Shoppers developing taste for gameVenison proves biggest hit with meat eaters

16 March 2007

Shoppers are developing a taste for meat such as venison, pheasant and grouse, a report out today says.

Sales of game rose by 46 per cent from 2004 to hit £57 million last year, according to market analysts Mintel.

The increase in the specialist meat compared to a sales rise of just 5 per cent over the same period for "everyday" red meat and poultry.

Low fat

Its low fat and cholesterol content is one factor behind the popularity upturn, the Game and Exotic Meat in the UK report says.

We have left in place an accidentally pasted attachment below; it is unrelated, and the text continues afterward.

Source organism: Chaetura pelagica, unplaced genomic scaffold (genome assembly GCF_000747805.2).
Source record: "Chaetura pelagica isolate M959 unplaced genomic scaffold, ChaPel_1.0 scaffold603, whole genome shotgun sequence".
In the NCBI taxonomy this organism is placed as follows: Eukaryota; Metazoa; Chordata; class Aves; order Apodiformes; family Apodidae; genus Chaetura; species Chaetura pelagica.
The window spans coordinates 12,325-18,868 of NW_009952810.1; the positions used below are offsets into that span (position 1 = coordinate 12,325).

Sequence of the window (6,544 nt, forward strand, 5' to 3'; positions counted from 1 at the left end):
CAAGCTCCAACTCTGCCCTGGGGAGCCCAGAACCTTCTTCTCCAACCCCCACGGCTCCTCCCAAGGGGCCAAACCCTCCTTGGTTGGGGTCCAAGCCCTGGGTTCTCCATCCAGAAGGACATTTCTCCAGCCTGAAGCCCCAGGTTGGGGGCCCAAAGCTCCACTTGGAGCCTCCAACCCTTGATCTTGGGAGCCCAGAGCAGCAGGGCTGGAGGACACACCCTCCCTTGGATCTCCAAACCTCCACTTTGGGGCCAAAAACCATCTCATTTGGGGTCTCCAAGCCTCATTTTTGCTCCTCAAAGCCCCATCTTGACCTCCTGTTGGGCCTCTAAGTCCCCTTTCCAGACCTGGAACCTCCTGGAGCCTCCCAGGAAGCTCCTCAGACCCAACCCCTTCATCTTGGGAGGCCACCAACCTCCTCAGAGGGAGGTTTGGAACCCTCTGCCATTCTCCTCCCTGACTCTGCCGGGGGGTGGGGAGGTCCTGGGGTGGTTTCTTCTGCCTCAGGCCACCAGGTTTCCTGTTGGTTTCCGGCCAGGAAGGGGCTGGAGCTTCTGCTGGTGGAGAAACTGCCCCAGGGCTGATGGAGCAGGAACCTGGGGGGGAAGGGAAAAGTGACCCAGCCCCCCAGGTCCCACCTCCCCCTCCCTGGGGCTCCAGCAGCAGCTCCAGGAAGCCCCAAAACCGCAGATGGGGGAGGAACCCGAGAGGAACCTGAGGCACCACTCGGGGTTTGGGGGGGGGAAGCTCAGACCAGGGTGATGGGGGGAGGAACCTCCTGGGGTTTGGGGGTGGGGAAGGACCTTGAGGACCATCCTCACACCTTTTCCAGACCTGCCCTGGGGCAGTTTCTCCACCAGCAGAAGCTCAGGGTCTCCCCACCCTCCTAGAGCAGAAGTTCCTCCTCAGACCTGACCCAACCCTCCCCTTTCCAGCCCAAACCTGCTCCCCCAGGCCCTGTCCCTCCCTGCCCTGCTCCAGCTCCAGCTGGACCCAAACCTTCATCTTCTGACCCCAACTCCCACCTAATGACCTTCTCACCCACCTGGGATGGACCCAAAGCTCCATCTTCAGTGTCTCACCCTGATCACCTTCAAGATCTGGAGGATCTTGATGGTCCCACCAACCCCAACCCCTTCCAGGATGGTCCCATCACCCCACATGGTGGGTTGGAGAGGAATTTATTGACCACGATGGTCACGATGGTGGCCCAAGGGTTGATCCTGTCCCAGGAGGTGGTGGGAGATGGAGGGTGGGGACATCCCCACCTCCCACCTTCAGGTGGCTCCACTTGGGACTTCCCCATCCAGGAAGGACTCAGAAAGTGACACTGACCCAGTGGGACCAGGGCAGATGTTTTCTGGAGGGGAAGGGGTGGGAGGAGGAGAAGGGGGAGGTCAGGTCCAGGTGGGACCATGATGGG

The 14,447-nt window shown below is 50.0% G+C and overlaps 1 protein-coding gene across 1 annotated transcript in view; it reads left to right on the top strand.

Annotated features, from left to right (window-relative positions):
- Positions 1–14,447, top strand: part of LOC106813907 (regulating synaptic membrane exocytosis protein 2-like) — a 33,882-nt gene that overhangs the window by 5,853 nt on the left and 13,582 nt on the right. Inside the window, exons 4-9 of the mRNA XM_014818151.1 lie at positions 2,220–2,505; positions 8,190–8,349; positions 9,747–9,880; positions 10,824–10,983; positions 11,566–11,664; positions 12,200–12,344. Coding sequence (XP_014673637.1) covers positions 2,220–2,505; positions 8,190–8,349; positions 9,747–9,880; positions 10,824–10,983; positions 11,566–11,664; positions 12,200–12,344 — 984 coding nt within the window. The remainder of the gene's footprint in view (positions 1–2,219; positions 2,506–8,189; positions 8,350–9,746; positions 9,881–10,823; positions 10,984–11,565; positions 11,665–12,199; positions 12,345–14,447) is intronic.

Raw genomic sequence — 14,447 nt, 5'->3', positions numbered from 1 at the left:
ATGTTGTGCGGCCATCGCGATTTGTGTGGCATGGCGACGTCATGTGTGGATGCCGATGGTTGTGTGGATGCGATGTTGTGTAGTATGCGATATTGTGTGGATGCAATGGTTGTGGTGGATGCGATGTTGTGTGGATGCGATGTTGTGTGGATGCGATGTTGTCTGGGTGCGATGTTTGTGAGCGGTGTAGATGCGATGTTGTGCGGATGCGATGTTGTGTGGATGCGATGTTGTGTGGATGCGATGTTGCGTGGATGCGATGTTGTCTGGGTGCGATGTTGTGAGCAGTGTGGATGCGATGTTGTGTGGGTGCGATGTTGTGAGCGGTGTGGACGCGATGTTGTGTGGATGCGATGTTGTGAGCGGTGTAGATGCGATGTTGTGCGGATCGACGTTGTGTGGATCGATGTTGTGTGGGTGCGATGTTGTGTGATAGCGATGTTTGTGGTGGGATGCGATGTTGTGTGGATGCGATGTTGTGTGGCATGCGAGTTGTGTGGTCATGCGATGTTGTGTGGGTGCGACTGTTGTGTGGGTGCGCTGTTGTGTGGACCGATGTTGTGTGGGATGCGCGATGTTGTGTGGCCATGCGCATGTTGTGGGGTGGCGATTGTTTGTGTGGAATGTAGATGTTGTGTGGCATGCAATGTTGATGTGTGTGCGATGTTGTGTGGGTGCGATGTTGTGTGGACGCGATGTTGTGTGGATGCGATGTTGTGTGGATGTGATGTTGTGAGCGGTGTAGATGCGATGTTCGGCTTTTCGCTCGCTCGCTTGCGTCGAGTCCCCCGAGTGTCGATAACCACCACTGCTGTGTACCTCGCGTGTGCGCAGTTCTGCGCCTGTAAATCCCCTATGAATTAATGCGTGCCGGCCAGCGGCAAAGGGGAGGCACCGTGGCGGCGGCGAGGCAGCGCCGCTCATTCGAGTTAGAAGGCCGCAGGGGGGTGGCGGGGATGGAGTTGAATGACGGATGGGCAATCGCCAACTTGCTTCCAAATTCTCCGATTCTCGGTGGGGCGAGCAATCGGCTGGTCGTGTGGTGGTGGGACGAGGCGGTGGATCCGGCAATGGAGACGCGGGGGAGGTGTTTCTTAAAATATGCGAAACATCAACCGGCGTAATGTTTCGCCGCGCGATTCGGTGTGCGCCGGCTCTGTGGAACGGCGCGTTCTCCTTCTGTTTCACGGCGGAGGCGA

Mintel predicts sales of game meat will rise to £84 million by 2011.

It says the rising popularity of farmers' markets and increased interest in local produce will fuel the trend.

Mintel senior market analyst David Bird said: 'The market for game is growing strongly as we increasingly look for exciting, alternative flavours that fit with our renewed interest in good quality food. But game also has a surprising fan in health conscious Brits.'

Venison most popular

Venison is the most popular meat in the category, accounting for 47 per cent of sales.

Pheasant, partridge and grouse make up 31 per cent of game sales while other meat such as hare, rabbit and wild boar account for the rest.

Mintel defines game as grouse, guinea fowl, pheasant, partridge, wood pigeon, wild duck, venison, wild boar, rabbit, hare, snipe and woodcock.

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